15. An intelligent data concentrator as recited in claim 12 wherein said power use data is user-defined.
16. An intelligent data concentrator as recited in claim 12 wherein said power use data is obtained by detecting a level of activity of said intelligent data concentrator.
17. An intelligent data concentrator as recited in claim 12 wherein said power use data is obtained by detecting a level of activity within a predetermined area, said predetermined area containing said intelligent data concentrator.
18. An intelligent data concentrator as recited in claim 17 wherein said level of activity is detected by a motion detector.
19. An intelligent data concentrator as recited in claim 17 wherein said level of activity is detected by a heat sensor.
20. An intelligent data concentrator as recited in claim 17 wherein said level of activity is detected by a sound detector.
21. An intelligent data concentrator as recited in claim 12 wherein said intelligent data concentrator is configured to supply power from said power source to said client devices.
22. An intelligent data concentrator comprising:
a housing configured to be installed within a cavity of a wall;
a first interface for coupling said intelligent data concentrator to a power source and communicatively coupling said intelligent data concentrator to a network;
a second interface for communicatively coupling said intelligent data concentrator to a plurality of client devices such that each said client device is communicatively coupled to said network, wherein said second interface includes a plurality of communication ports external to and substantially planar with an external surface of the wall to provide the communicative coupling for each of the plurality of client devices to said network;
a means for processing and interpreting data coupled to said first interface and said second interface; and
a power mode control means coupled to said means for processing and interpreting data, said power mode control means configured to obtain power use data of said intelligent data concentrator and configured to use said power use data to determine a power mode of said intelligent data concentrator;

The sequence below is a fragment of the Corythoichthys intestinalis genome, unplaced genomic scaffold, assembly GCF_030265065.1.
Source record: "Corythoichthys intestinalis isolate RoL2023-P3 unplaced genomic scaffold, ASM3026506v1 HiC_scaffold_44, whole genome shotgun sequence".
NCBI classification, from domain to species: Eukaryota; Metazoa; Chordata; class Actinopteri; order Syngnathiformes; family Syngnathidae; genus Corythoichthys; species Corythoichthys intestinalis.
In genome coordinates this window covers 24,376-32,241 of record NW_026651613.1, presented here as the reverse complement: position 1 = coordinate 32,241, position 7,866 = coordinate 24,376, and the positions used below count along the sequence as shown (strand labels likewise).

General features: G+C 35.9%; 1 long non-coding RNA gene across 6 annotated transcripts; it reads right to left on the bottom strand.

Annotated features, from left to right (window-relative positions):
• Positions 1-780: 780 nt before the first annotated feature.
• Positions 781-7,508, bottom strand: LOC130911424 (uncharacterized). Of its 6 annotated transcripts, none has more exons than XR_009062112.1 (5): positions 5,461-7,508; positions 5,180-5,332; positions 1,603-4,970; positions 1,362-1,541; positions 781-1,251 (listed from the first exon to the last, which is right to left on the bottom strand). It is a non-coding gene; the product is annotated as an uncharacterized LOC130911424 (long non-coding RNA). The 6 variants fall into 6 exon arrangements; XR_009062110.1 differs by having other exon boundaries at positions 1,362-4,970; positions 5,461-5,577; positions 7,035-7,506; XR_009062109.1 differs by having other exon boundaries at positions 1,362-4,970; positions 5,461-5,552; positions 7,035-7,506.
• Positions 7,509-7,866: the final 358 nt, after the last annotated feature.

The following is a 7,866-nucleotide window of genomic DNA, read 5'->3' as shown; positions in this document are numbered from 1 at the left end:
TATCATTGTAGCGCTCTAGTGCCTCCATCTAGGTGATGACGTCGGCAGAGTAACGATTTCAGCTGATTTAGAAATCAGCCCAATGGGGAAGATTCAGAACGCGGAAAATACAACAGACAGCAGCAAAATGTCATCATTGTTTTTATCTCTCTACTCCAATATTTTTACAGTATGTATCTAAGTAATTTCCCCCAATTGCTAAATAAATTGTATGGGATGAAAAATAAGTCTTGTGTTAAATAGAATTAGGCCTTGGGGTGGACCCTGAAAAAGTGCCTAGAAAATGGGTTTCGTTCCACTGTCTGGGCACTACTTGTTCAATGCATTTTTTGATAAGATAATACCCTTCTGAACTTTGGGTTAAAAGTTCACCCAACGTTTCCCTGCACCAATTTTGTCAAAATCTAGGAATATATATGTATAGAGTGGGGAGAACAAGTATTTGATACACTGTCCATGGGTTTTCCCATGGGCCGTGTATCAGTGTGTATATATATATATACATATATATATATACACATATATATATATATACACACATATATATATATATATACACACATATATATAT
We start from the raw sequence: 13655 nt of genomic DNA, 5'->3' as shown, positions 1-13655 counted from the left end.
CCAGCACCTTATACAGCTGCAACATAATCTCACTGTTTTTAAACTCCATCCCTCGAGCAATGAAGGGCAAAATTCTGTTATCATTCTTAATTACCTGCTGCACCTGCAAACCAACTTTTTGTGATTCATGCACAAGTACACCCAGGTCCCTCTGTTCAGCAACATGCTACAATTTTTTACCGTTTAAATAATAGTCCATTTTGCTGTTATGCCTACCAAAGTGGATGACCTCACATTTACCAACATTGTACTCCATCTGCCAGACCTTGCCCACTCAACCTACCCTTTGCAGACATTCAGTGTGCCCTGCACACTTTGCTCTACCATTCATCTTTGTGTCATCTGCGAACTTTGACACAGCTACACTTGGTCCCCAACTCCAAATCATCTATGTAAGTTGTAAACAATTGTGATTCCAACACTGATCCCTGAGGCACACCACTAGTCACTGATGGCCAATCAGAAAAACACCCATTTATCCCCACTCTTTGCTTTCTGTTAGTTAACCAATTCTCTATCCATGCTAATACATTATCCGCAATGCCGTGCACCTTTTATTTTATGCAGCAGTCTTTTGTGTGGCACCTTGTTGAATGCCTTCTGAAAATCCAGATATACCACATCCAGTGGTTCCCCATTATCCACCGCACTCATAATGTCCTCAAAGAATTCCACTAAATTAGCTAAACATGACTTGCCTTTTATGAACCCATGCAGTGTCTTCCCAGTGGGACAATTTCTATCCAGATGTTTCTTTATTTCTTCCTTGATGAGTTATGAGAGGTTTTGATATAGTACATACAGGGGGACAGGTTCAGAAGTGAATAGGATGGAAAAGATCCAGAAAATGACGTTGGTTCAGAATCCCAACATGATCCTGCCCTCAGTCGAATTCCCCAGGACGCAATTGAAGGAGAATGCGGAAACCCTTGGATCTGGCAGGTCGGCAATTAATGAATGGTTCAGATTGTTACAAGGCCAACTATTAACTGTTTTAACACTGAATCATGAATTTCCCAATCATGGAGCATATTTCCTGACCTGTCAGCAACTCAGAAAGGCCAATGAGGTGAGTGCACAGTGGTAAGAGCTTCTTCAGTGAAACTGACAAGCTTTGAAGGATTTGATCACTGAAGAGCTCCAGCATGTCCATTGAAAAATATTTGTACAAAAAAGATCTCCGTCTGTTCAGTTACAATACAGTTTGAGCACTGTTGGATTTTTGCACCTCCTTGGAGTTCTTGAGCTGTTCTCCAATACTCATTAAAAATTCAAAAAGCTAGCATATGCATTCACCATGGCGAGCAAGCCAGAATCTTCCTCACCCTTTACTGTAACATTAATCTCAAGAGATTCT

wherein said first interface, said second interface, said means for processing and interpreting data and said power mode control means are comprised within said housing.
23. An intelligent data concentrator as recited in claim 22 wherein said intelligent data concentrator is communicatively coupled over said network to a central control site, said central control site for defining said power use data.
24. An intelligent data concentrator as recited in claim 22 wherein said power use data is predefined and stored in intelligence of said intelligent data concentrator.
25. A method as recited in claim 22 wherein said power use data is user-defined.
26. An intelligent data concentrator as recited in claim 22 wherein said power use data is obtained by detecting a level of activity of said intelligent data concentrator.
27. An intelligent data concentrator as recited in claim 22 wherein said power use data is obtained by detecting a level of activity within a predetermined area, said predetermined area containing said intelligent data concentrator.
28. An intelligent data concentrator as recited in claim 27 wherein said level of activity is detected by a motion detector.
29. An intelligent data concentrator as recited in claim 27 wherein said level of activity is detected by a heat sensor.
30. An intelligent data concentrator as recited in claim 27 wherein said level of activity is detected by a sound detector.
31. An intelligent data concentrator as recited in claim 22 wherein said intelligent data concentrator is configured to supply power from said power source to said plurality of client devices.
Description
RELATED U.S. APPLICATIONS

This application claims priority to the copending provisional patent applications: patent application Ser. No. 60/277,593, entitled “‘Intellijack’ physical concepts,” with filing date Mar. 20, 2001, and assigned to the assignee of the present invention; patent application Ser. No. 60/277,767, entitled “A method for managing intelligent hardware for access to voice and data networks,” with filing date Mar. 20, 2001, and assigned to the assignee of the present invention; patent application Ser. No. 60/277,451, entitled “A method for filtering access to voice and data networks by use of intelligent hardware,” with filing date Mar. 20, 2001, and assigned to the assignee of the present invention; patent application Ser. No. 60/277,592, “‘Intellijack’ usage,” with filing date Mar. 20, 2001, and assigned to the assignee of the present invention; and patent application Ser. No. 60/285,419, “Intelligent concentrator,” with filing date Apr. 20, 2001, and assigned to the assignee of the present invention.

FIELD OF INVENTION

The present invention relates to the field of computer networks. In particular, the present invention relates to a method for power management of intelligent hardware for providing access to voice and data networks.

BACKGROUND OF THE INVENTION

In a large number of working environments, people use a large number of electronic devices connected to a network to perform the duties of their jobs. Any one person may have several electronic devices located within their personal area network (PAN). For example, these electronic devices may include a computer system, a voice IP telephone and a printer.